Not long ago, this title would have raised not only eyebrows, but also serious questions about the author’s sanity. However, paleontological discoveries, particularly in China in the last two decades, have convinced most evolutionary biologists and paleontologists that dinosaurs not only survived, they currently thrive at a global scale. Some scientists refer to them as “avian dinosaurs,” but most people call them “birds.”
It is a bit of a stretch to connect an Anna’s hummingbird hovering over a monkey flower with a Tyrannosaurus rex, but that is exactly what Ed Clifton, Ph.D. will attempt at the October Docent Meeting. He will track the evolutionary processes that led to dinosaurs, birds and the flying reptiles of the Mesozoic. He will discuss the origins of feathers, wings and flight and how certain avian dinosaurs may have survived the cataclysm that ended the Mesozoic Era. We will follow the evolution of birds since that great catastrophe and close with speculation about the birds of the future.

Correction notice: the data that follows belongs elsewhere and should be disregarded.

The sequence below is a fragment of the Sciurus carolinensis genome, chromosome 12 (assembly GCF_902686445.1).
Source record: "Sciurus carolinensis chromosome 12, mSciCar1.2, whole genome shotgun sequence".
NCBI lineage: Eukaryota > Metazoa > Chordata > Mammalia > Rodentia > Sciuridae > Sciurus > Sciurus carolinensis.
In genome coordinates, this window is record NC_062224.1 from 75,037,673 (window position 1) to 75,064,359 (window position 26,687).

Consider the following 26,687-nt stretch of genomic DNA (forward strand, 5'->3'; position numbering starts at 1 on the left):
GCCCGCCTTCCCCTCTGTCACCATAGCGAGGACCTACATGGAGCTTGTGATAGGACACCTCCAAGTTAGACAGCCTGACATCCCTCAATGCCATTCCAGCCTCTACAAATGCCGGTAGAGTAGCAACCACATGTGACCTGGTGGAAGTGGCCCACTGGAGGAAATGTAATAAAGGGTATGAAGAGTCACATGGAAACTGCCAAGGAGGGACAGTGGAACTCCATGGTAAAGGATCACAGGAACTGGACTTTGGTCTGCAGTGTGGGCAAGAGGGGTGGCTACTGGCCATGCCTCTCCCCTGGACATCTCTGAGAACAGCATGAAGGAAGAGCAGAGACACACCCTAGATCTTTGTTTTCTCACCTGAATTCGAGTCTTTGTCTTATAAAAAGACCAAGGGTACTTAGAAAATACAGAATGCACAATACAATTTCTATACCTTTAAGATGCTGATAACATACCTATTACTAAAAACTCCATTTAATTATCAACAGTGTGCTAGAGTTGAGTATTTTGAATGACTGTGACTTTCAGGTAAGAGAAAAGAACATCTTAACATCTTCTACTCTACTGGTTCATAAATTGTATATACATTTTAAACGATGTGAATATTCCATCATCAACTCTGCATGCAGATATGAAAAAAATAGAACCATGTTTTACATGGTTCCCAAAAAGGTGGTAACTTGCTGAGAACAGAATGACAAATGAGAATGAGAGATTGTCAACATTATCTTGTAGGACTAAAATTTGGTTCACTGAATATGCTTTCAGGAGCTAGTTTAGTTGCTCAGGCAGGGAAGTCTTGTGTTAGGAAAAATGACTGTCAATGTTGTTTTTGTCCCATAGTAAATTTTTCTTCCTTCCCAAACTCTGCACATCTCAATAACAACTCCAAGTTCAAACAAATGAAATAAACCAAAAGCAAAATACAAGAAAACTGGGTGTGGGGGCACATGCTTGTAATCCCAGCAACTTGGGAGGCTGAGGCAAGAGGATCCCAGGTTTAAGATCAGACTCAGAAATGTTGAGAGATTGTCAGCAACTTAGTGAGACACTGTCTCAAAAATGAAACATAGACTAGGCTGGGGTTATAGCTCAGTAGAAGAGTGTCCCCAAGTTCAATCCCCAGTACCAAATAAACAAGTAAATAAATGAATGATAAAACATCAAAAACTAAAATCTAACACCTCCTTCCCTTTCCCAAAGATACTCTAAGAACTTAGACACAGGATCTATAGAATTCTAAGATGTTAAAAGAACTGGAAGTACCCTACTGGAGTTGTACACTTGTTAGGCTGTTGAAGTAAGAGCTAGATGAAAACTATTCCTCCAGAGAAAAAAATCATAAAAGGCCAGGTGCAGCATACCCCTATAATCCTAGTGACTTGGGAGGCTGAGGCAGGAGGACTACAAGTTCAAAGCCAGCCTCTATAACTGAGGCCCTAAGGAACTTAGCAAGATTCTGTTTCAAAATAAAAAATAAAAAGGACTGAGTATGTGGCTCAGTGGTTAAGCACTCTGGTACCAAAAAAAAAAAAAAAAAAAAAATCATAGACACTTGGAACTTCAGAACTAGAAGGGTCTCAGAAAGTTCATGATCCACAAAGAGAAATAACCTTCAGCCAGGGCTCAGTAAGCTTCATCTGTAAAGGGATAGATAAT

Ed is a prominent and internationally acclaimed research scientist who was a leader in science for the U. S. Geological Survey where he specialized in coastal research for 30 years. He served as branch chief from 1978 to 1981 and is currently an emeritus scientist with the USGA Western Coastal and Marine Geology Team. He received his PhD in geology from the Johns Hopkins University in 1963, and since 2002, Ed has been both a guide at the MB Aquarium and a Point Lobos Docent where he is known to virtually all of the Docents as the teacher of the Reserve’s geology.